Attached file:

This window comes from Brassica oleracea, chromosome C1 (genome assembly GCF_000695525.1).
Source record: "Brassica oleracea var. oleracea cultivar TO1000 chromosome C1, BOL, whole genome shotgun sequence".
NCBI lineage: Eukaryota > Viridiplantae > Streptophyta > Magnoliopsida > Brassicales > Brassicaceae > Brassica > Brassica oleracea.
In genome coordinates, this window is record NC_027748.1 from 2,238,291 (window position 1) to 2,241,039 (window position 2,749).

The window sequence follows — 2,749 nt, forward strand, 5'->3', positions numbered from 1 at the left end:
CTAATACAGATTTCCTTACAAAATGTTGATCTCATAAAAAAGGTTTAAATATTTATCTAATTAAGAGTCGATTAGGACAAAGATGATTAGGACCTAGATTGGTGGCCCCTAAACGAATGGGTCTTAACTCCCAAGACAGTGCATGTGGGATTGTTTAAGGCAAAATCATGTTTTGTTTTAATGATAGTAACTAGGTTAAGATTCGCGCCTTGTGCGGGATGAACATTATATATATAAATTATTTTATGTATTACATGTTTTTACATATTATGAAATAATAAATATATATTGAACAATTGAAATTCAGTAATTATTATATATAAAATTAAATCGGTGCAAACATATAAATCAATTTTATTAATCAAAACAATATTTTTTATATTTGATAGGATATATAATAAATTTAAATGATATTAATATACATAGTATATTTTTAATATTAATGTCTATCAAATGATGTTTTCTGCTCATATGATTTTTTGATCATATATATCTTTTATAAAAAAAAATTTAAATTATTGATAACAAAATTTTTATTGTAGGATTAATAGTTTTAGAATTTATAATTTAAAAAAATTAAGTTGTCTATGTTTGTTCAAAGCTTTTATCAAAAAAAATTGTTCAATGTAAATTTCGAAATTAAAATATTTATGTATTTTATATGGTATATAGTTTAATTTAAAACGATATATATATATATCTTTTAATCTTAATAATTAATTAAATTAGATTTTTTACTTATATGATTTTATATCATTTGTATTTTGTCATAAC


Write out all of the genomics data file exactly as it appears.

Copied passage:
This window comes from Brassica oleracea, chromosome C1 (genome assembly GCF_000695525.1).
Source record: "Brassica oleracea var. oleracea cultivar TO1000 chromosome C1, BOL, whole genome shotgun sequence".
NCBI lineage: Eukaryota > Viridiplantae > Streptophyta > Magnoliopsida > Brassicales > Brassicaceae > Brassica > Brassica oleracea.
In genome coordinates, this window is record NC_027748.1 from 2,238,291 (window position 1) to 2,241,039 (window position 2,749).

The window sequence follows — 2,749 nt, forward strand, 5'->3', positions numbered from 1 at the left end:
CTAATACAGATTTCCTTACAAAATGTTGATCTCATAAAAAAGGTTTAAATATTTATCTAATTAAGAGTCGATTAGGACAAAGATGATTAGGACCTAGATTGGTGGCCCCTAAACGAATGGGTCTTAACTCCCAAGACAGTGCATGTGGGATTGTTTAAGGCAAAATCATGTTTTGTTTTAATGATAGTAACTAGGTTAAGATTCGCGCCTTGTGCGGGATGAACATTATATATATAAATTATTTTATGTATTACATGTTTTTACATATTATGAAATAATAAATATATATTGAACAATTGAAATTCAGTAATTATTATATATAAAATTAAATCGGTGCAAACATATAAATCAATTTTATTAATCAAAACAATATTTTTTATATTTGATAGGATATATAATAAATTTAAATGATATTAATATACATAGTATATTTTTAATATTAATGTCTATCAAATGATGTTTTCTGCTCATATGATTTTTTGATCATATATATCTTTTATAAAAAAAAATTTAAATTATTGATAACAAAATTTTTATTGTAGGATTAATAGTTTTAGAATTTATAATTTAAAAAAATTAAGTTGTCTATGTTTGTTCAAAGCTTTTATCAAAAAAAATTGTTCAATGTAAATTTCGAAATTAAAATATTTATGTATTTTATATGGTATATAGTTTAATTTAAAACGATATATATATATATCTTTTAATCTTAATAATTAATTAAATTAGATTTTTTACTTATATGATTTTATATCATTTGTATTTTGTCATAAC